# Quantizing the complex Klein-Gordon field

I'm self-studying QFT and attempting exercise 2.2 on Peskin & Schroeder. First off, I'm a bit confused on the logic the authors use in the quantization process. They first expand the fields in terms of these ##a_{\vec{p}},a_{\vec{p}}^\dagger## operators which, if I understand correctly, is simply because the Klein-Gordon equation looks like the harmonic oscillator equation for each fixed ##\vec{p}##. Though, I'm not sure where the exponentials come from exactly. They then impose the commutation relations ##[a_{\vec{p}},a_{\vec{p}'}^\dagger] = (2\pi)^3\delta^{(3)}(\vec{p}-\vec{p}')## by analogy with the harmonic oscillator and use that to find a nice expression for the Hamiltonian. Now my first concrete question is: what do they mean exactly by "find the commutation relations" in part (a)? Like I said, it seems like they simply impose those relations on the creation and annihilation operators and those determine the commutation relations between ##\phi## and ##\pi##. My approach to this was to treat the complex field as ##\frac{1}{\sqrt{2}}(\phi_1 + i\phi_2)##, where the ##\phi_i## real scalar fields. I assumed that these real fields could be expressed in terms of their individual creation and annihilation operators as in the book and used those expressions to confirm the commutation relations were as expected. I was then able to do part (b) and get the correct expression for the Hamiltonian in terms of creation and annihilation operators, but when I check other sources, they seem to take a very different approach, which makes me feel that I may have oversimplified the problem. Any hints to point me in the right direction would be greatly appreciated!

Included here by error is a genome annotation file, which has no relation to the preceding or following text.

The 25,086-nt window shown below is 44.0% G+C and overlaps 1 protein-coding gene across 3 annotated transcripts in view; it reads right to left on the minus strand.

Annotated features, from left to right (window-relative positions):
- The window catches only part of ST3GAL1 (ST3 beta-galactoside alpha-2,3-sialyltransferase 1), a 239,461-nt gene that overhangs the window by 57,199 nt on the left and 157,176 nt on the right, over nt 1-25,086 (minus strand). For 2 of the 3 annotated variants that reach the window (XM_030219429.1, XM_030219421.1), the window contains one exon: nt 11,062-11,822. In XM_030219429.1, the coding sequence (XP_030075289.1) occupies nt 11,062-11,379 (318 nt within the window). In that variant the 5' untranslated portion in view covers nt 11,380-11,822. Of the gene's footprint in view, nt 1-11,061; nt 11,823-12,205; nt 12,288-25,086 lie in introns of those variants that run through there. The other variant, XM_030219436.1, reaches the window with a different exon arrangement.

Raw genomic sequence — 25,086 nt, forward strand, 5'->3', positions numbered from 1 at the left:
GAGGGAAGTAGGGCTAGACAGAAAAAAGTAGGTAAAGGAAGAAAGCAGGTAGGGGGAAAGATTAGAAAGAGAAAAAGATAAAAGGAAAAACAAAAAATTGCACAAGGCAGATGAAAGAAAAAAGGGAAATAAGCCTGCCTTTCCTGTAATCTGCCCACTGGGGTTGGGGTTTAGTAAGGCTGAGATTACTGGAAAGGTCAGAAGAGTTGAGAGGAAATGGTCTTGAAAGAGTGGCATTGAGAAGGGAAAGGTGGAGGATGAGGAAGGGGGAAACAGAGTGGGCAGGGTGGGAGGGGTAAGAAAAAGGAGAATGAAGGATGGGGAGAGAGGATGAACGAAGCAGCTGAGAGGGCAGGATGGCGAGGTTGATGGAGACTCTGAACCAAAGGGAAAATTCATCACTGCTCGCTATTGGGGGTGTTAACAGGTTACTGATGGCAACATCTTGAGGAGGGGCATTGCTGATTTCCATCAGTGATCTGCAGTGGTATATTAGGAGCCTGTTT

## Answers and Replies

I'm self-studying QFT and attempting exercise 2.2 on Peskin & Schroeder. First off, I'm a bit confused on the logic the authors use in the quantization process. They first expand the fields in terms of these ##a_{\vec{p}},a_{\vec{p}}^\dagger## operators which, if I understand correctly, is simply because the Klein-Gordon equation looks like the harmonic oscillator equation for each fixed ##\vec{p}##. Though, I'm not sure where the exponentials come from exactly. They then impose the commutation relations ##[a_{\vec{p}},a_{\vec{p}'}^\dagger] = (2\pi)^3\delta^{(3)}(\vec{p}-\vec{p}')## by analogy with the harmonic oscillator and use that to find a nice expression for the Hamiltonian. Now my first concrete question is: what do they mean exactly by "find the commutation relations" in part (a)? Like I said, it seems like they simply impose those relations on the creation and annihilation operators and those determine the commutation relations between ##\phi## and ##\pi##. My approach to this was to treat the complex field as ##\frac{1}{\sqrt{2}}(\phi_1 + i\phi_2)##, where the ##\phi_i## real scalar fields. I assumed that these real fields could be expressed in terms of their individual creation and annihilation operators as in the book and used those expressions to confirm the commutation relations were as expected. I was then able to do part (b) and get the correct expression for the Hamiltonian in terms of creation and annihilation operators, but when I check other sources, they seem to take a very different approach, which makes me feel that I may have oversimplified the problem. Any hints to point me in the right direction would be greatly appreciated!
I think what you have got is the charged boson model which I have only seen in
Elements of Advanced Quantum Theory , A.L. Ziman, Cambridge (2002) page 28.

I think what you have got is the charged boson model which I have only seen in
Elements of Advanced Quantum Theory , A.L. Ziman, Cambridge (2002) page 28.

Well I noticed that with what I have, I can rewrite the fields in the way most online sources I’ve seen have them (with e.g the field phi being a sum of a annihilation operator of a certain type and a creation operator of a different type). These new operators end up being linear combinations of the scalar field’s operators.I just don’t see why I was able to get the correct Hamiltonian the other way.